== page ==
How meal-kit maker Gousto is getting personal

The growing business explains how graph database technology is translating into greater convenience for consumers – and less food waste.

23 May 2018
technologymeal kitspersonalisationfood waste

How can companies predict what consumers want? It’s a burning question the food industry – indeed, most industries – would like answered, and one that Gousto hopes to solve with the implementation of nifty tech.

One of the leaders in the UK’s meal-kit market, Gousto now offers its customers 30 recipes a week, having recently diversified their offering to include gluten-free and plant-based meals. This March, it managed to raise £28.5m from venture capital investors to put towards its goal to provide 400 million meals by 2025.

That’s a big target, which is why the group is working with graph database platform Neo4J to help it offer recommendations to its users.

“The sweet spot between convenience and choice is personalisation,” says Irene Iriarte, data scientist at Gousto. “We’re committed to using technology to make our customer interactions relevant, making it easier for them to find the dishes they want.”

Kitted out

An explanation of how graph databases work can quickly become very complicated, but essentially they help identify connections between individual items. This information can then be used in everything from fraud prevention to social media analysis.

For the purpose of shopping, however, it’s most commonly employed to help companies make useful recommendations to customers. Walmart is one of the largest retailers to utilise graph database technology, but the applications are effective across any scale of business.

Gousto has been using Neo4J to develop its ‘recipe similarity measure.’

“A graph database allowed us to easily capture how interconnected our recipes and ingredients are, capture customers’ needs and then analyse the relations between this data,” says Iriarte. “Neo4J allows us to explore the data in a visual way, allowing us to build a recommendation service we can adapt and change.”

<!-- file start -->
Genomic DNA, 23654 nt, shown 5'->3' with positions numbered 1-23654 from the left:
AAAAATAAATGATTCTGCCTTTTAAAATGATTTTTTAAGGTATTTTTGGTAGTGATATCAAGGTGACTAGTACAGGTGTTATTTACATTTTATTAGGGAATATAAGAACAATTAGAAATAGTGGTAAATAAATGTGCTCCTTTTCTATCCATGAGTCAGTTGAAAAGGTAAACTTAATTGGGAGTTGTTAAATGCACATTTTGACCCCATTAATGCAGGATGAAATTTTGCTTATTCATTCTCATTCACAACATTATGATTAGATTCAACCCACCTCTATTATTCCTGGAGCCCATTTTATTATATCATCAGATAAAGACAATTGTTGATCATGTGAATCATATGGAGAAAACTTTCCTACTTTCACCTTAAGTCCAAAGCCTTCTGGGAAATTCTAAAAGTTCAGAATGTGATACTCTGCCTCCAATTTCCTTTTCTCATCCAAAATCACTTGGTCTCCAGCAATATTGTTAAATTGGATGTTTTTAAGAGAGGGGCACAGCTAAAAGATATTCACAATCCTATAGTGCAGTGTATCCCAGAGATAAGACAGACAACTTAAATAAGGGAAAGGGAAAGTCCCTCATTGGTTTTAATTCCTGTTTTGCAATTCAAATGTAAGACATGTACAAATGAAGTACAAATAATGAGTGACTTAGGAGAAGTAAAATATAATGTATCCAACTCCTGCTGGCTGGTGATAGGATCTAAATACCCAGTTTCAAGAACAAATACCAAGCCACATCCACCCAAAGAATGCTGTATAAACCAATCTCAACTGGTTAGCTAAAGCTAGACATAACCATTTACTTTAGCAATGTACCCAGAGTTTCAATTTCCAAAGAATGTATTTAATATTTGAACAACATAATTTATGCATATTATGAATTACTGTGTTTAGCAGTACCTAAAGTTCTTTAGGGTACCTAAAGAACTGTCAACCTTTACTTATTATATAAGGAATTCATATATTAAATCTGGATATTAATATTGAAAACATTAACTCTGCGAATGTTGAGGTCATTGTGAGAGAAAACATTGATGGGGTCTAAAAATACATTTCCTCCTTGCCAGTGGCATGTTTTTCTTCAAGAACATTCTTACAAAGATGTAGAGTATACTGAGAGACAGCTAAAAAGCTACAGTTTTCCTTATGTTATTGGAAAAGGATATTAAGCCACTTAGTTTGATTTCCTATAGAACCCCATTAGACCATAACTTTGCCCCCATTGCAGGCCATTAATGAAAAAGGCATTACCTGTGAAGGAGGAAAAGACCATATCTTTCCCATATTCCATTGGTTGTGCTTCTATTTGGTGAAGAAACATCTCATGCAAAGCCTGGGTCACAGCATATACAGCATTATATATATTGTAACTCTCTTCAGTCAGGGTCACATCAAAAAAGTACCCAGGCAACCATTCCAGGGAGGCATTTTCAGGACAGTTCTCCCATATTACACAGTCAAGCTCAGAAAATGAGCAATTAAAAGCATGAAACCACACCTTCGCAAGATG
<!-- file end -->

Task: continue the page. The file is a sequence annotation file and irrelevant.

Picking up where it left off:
To tailor products to individual needs, the meal-kit maker focuses on two particular data sources: previous interactions with the menu – including recipes chosen and ratings of purchased meals – and information on upcoming recipes.

“This allows us to create a recipe similarity measure, which provides us a good indication of which recipes we think each customer will enjoy most,” notes Iriarte. “So next time they choose their recipes, we use this understanding to help them navigate our menu, with recommendations that make meal planning even easier.”

As an example, if an individual rates Gousto’s Asian cuisine highly but also orders burgers from the menu regularly, it makes sense to suggest that they will love the Asian chicken burger with sesame fries.

The graph path to success

While Gousto is still only in the testing phase with graph database technology, the initial results have been promising. In fact, there’s been a 30% increase in the number of customers selecting recommended recipes, indicating a more accurate appraisal of what users want.

So what is most popular with Gousto customers? Proving that convenience is king, the Ten to Table range (featuring meals that take just 10 minutes to prep, cook and serve) is being chosen by nearly half of customers every week.

Most highly rated, however, are the Fine Dine In recipes, which offer premium, specialty ingredients and take a little longer to make. Clearly, when they have the time, people like to show off with dishes like the pan-fried salmon, pea velour, roast asparagus and Hasselback potatoes.

Beyond the initial data-gathering phase, Gousto already has ideas about where to take the tech next.

“There’s so many directions we could go,” says Iriarte, “from recommending recipes in order of performance, to using the tool to predict the uptake of recipes – which would help us improve our forecasting and continue to battle food waste.”

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